Councils in Lancashire are due to receive a £16.5 million bonus next year for enabling nearly 9,500 new homes to be built in the county, the government has announced.
Across England, councils have received more than £2bn through the New Homes Bonus since it was set up in 2011/12 for helping to provide 550,000 more homes.
The allocation for 2014/15 means Lancashire will have received £36.7 million over a four year period for helping to provide 9,490 newly-built homes and conversions, and bringing 2,781 empty homes back into use.
Wyre Council is set to receive £1,193,222 next year, with the Ribble Valley due to be handed £576,563.
Official figures last week from the Official for National Statistics showed that housing construction has risen to its highest levels since 2007.
Under the New Homes Bonus, councils have been rewarded for helping to provide 550,000 newly-built homes and conversions and bringing 93,000 empty homes back into use.
This total includes over 160,000 affordable homes to help younger people get on to the property ladder.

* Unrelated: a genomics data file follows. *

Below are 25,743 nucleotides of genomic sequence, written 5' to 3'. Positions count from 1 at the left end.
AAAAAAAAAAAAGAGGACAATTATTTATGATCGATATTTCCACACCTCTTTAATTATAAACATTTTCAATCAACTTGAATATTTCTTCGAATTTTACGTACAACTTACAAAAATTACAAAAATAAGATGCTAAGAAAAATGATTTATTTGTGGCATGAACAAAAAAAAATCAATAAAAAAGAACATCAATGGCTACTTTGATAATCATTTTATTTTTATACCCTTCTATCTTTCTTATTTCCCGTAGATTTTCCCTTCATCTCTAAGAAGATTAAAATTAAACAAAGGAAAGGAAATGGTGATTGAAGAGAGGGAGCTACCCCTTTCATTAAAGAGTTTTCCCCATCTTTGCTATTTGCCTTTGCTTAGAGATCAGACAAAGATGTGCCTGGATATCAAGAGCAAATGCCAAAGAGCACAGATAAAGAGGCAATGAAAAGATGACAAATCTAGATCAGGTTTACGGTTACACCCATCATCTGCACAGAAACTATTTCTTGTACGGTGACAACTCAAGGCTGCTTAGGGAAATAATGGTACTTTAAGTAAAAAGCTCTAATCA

Housing Minister Kris Hopkins said these payments are finally giving communities a reason to say yes to new sustainable development – with councils free to spend the money as they see fit to benefit the local area, including freezing council tax.
Mr Hopkins said: “Top-down Regional Strategies and eco-towns failed hardworking families who aspired to own their own home, and built nothing but resentment.
“In stark contrast, councils have received over £2bn for their part in getting Britain building, and leading to housing construction reaching its highest levels for seven years.
“And they are free to spend the money any way they like to benefit their local communities – whether that’s supporting frontline services, providing new facilities or freezing council tax.”
Communities Minister Stephen Williams also welcomed the number of empty homes official statistics show are being brought back into productive use.
He said: “The Government is doing everything possible to tackle the problem of empty homes and urban blight, and the New Homes Bonus is a shot in the arm for councils tackling the problem of abandoned homes and urban blight locally.
“The number of long term empty homes has already fallen by 93,000 and we are now going further, giving councils the incentive to bring people, shops and jobs back to once abandoned areas, and to provide extra affordable homes we so badly need.”